Removing Race or Identity Based Restrictive Covenants from Your Property

By: Michael Safren, Esq. and Jenny Ling, Esq.


During the process of buying, selling, or refinancing a property, property owners often discover that the title to their property includes restrictions on how that property can be used, what kind of improvements can be made to the property, and sometimes who the property can sold or transferred to.  These  restrictions are called “restrictive covenants” and often property owners recorded restrictive covenants that prohibited people of specific races, national origin, ethnic backgrounds, or religious beliefs from legally purchasing or occupying real property.  Many of these race-based or identity-based convents were implemented in the first half of the 20th Century as a reaction to court cases banning cities and states laws to racially segregate housing. 


Race Or Identity Based Restrictive Covenants Are Void and Not Legally Enforceable.

In Shelly v. Kramer, Supreme Court of the United States held "that the [racially] restrictive agreements, standing alone, cannot be regarded as violative of any rights guaranteed to petitioners by the Fourteenth Amendment."  This prohibited racially restrictive covenants on title, and if they were on title rendered them unenforceable.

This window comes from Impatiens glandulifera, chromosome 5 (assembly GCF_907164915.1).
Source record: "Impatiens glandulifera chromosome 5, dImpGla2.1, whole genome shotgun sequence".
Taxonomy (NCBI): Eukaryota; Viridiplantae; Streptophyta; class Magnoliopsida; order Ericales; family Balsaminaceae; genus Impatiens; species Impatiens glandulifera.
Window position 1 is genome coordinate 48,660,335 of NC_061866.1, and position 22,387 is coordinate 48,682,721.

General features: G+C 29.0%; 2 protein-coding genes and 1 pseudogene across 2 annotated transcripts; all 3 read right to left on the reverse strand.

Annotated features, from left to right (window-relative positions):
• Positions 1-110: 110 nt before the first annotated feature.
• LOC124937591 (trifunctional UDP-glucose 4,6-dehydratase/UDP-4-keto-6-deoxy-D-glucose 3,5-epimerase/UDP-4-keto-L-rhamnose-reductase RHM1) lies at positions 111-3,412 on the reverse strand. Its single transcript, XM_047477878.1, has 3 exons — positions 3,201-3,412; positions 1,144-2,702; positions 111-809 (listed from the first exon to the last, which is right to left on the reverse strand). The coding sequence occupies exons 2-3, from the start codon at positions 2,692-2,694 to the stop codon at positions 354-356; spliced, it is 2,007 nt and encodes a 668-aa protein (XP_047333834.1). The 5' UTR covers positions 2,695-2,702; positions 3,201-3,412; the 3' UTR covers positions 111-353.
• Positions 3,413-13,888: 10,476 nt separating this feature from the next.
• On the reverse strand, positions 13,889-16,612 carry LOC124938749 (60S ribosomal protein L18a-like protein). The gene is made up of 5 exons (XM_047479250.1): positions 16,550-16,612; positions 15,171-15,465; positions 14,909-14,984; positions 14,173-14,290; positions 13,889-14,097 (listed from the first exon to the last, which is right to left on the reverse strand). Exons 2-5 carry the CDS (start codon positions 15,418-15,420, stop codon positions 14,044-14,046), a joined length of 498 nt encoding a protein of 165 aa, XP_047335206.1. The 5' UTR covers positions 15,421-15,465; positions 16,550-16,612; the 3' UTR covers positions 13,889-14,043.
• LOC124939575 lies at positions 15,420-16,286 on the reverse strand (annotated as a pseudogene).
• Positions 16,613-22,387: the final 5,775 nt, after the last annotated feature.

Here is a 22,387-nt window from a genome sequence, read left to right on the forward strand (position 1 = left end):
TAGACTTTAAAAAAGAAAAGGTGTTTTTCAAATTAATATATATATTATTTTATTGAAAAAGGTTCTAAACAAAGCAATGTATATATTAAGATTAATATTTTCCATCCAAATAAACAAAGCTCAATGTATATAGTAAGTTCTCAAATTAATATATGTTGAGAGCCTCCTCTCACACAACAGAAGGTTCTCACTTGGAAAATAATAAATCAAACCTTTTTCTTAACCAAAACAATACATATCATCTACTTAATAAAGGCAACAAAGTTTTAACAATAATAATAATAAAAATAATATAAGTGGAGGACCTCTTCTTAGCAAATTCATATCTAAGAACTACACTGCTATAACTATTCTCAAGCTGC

In 1968, the federal Fair Housing Act banned covenants discriminating on the basis of race, color, religion, or national origin. In 1969, a Washington state law, RCW 49.60.224, passed rendering such covenants void, meaning that they have no legal effect. RCW 49.60.224(2) states "[i]t is an unfair practice to insert in a written instrument relating to real property a provision that is void under this section or to honor or attempt to honor such a provision in the chain of title."


Removing Race Or Identity Based Restrictive Covenants in King County      

While the law renders such covenants void and unenforceable, you may, nonetheless, wish to have these offensive race or identity- based covenants formally removed from the title to your property.  First, visit  King County’s restrictive covenant modification homepage to assist you in the removal of these restrictions here.  Second, download the restrictive covenant modification form and complete the information. The covenant modification form must be notarized.  Third, submit the form to King County Recorder’s Office.  There is no charge or recording fee for processing and recording the covenant modification form to remove the racially or identity-based restriction covenant from your property.


Michael Safren is a Partner at The Law Offices of Jenny Ling, PLLC.  His practice focuses on business, real estate, and civil litigation.


Jenny Ling is a Partner at The Law Offices of Jenny Ling, PLLC.  Her practice focuses on estate planning, probate, and business. 

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